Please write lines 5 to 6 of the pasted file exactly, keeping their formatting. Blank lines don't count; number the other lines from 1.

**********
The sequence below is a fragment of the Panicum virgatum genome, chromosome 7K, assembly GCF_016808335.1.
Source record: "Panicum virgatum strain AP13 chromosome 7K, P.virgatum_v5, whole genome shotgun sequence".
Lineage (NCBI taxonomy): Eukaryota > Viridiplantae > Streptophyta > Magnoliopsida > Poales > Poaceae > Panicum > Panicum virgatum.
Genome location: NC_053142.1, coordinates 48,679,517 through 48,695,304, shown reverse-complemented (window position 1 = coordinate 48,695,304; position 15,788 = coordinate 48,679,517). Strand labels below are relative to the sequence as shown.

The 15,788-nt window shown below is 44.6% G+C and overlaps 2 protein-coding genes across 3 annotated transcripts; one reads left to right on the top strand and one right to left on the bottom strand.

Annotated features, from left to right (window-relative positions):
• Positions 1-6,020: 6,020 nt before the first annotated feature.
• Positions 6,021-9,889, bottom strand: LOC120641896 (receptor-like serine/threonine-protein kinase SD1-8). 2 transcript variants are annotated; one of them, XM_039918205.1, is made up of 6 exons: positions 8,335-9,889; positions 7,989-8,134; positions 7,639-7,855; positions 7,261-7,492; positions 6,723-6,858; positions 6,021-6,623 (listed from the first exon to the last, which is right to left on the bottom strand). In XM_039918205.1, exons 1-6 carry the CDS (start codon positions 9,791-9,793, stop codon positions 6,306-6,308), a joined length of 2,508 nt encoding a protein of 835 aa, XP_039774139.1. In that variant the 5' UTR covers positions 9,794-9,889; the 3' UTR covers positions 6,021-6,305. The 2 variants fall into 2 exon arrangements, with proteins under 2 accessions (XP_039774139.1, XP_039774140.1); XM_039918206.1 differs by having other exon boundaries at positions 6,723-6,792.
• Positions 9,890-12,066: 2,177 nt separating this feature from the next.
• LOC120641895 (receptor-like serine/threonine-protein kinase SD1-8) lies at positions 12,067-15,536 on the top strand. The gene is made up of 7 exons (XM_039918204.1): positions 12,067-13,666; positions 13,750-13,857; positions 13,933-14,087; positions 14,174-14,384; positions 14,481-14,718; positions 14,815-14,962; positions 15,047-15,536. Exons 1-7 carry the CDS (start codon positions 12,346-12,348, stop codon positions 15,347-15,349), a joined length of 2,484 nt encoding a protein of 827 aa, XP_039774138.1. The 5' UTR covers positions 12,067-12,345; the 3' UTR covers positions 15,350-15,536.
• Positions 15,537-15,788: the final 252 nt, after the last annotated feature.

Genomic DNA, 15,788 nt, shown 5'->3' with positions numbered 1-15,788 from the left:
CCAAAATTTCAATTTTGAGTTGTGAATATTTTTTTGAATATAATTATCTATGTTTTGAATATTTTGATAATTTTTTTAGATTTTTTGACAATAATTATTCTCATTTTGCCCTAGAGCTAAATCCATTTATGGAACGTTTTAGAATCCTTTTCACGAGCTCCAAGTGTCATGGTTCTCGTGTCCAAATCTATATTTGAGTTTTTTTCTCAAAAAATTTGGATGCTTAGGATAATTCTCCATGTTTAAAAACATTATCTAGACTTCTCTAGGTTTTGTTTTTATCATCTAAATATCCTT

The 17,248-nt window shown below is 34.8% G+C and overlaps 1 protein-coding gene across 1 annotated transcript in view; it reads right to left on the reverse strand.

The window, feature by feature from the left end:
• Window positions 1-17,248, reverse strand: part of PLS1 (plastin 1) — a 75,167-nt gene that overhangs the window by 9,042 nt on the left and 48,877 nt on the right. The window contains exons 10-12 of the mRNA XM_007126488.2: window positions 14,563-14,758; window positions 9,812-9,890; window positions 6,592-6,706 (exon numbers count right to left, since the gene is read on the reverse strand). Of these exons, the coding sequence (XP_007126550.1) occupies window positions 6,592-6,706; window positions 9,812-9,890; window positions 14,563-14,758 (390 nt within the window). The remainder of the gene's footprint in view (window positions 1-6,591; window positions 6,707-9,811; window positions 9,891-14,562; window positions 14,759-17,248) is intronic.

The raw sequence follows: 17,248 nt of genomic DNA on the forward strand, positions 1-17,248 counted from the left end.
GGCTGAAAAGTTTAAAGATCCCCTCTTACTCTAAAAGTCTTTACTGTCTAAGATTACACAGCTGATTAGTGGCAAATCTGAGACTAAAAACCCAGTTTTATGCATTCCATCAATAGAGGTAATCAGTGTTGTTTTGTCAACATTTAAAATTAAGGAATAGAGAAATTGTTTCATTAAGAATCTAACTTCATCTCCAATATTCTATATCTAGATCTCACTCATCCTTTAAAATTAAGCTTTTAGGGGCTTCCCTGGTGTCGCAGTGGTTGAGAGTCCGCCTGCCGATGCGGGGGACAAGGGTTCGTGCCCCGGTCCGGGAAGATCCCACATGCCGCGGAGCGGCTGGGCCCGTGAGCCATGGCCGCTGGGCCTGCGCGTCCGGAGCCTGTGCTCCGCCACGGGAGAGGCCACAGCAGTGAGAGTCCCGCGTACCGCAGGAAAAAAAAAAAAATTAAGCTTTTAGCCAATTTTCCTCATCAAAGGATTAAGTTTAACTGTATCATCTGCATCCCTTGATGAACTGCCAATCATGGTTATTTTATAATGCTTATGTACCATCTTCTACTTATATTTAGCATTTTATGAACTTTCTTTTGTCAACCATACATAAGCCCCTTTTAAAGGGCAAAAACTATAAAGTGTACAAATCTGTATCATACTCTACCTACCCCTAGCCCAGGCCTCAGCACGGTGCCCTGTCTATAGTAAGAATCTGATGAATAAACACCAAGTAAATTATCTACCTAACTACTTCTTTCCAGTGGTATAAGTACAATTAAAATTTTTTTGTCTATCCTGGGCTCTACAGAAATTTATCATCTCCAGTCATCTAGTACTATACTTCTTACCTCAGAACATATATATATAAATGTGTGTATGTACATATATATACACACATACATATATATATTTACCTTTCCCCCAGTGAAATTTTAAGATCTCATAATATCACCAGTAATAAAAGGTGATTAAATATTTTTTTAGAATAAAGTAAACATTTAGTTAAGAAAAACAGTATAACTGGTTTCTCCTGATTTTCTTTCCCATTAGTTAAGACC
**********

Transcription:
The 15,788-nt window shown below is 44.6% G+C and overlaps 2 protein-coding genes across 3 annotated transcripts; one reads left to right on the top strand and one right to left on the bottom strand.

Annotated features, from left to right (window-relative positions):